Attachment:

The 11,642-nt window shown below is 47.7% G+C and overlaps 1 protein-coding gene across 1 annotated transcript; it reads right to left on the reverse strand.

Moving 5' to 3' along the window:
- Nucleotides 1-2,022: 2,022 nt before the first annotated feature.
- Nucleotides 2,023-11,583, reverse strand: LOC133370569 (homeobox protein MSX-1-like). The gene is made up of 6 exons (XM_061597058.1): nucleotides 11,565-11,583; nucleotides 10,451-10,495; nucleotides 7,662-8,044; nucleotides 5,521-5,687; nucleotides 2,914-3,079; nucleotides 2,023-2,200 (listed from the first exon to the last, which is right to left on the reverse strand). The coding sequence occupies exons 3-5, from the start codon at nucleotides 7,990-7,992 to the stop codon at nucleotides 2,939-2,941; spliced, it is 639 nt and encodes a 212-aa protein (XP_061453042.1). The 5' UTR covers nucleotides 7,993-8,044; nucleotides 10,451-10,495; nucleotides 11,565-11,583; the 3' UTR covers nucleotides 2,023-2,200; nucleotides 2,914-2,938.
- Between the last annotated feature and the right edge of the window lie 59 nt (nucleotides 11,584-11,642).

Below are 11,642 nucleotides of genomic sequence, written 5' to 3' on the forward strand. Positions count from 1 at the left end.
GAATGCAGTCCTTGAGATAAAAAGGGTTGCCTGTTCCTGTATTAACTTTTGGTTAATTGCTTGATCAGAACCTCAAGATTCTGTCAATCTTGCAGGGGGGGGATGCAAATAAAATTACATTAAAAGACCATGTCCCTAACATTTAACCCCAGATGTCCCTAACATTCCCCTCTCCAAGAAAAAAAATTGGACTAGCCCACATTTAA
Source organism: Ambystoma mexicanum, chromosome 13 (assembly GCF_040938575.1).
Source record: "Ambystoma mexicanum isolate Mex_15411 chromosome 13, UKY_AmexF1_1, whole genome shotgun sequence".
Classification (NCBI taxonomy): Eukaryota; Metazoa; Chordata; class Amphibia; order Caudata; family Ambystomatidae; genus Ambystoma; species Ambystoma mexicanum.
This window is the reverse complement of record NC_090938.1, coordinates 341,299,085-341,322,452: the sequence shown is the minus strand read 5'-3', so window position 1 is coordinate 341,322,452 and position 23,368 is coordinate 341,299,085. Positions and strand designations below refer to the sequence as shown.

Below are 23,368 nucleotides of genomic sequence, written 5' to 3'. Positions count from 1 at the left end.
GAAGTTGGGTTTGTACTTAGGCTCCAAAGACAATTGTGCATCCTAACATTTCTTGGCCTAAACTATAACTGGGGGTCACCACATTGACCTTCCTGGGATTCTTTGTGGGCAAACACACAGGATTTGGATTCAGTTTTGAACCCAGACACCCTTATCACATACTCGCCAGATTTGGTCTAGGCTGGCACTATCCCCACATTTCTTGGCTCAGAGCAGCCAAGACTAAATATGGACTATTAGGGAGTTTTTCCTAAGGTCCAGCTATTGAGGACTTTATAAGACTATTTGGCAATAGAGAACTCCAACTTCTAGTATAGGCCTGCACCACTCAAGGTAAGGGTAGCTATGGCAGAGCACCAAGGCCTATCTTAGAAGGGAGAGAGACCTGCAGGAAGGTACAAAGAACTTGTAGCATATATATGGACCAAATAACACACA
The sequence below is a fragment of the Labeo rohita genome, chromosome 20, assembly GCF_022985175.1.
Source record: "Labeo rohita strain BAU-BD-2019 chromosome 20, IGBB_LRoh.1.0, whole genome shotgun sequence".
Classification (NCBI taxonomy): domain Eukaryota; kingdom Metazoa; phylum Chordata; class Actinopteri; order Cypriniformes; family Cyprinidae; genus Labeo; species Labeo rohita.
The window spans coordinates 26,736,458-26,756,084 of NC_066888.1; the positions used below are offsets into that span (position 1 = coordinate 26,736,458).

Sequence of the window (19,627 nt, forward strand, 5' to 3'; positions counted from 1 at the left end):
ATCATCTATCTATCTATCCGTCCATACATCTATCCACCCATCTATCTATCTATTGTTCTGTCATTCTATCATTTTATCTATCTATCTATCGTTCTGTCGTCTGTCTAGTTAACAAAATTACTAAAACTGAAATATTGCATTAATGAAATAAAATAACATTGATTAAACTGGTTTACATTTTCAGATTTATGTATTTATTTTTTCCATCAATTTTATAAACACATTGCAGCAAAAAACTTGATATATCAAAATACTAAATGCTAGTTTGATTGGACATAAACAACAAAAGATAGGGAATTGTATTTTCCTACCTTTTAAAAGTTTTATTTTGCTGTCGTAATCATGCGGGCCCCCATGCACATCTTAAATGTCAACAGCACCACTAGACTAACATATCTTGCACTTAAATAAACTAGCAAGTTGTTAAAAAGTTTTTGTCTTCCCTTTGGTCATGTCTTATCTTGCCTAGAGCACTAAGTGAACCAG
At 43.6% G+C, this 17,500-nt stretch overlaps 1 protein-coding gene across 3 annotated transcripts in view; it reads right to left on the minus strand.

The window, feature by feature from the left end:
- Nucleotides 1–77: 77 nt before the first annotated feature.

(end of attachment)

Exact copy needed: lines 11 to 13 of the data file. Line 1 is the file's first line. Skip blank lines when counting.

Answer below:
This window is the reverse complement of record NC_090938.1, coordinates 341,299,085-341,322,452: the sequence shown is the minus strand read 5'-3', so window position 1 is coordinate 341,322,452 and position 23,368 is coordinate 341,299,085. Positions and strand designations below refer to the sequence as shown.

Below are 23,368 nucleotides of genomic sequence, written 5' to 3'. Positions count from 1 at the left end.
GAAGTTGGGTTTGTACTTAGGCTCCAAAGACAATTGTGCATCCTAACATTTCTTGGCCTAAACTATAACTGGGGGTCACCACATTGACCTTCCTGGGATTCTTTGTGGGCAAACACACAGGATTTGGATTCAGTTTTGAACCCAGACACCCTTATCACATACTCGCCAGATTTGGTCTAGGCTGGCACTATCCCCACATTTCTTGGCTCAGAGCAGCCAAGACTAAATATGGACTATTAGGGAGTTTTTCCTAAGGTCCAGCTATTGAGGACTTTATAAGACTATTTGGCAATAGAGAACTCCAACTTCTAGTATAGGCCTGCACCACTCAAGGTAAGGGTAGCTATGGCAGAGCACCAAGGCCTATCTTAGAAGGGAGAGAGACCTGCAGGAAGGTACAAAGAACTTGTAGCATATATATGGACCAAATAACACACA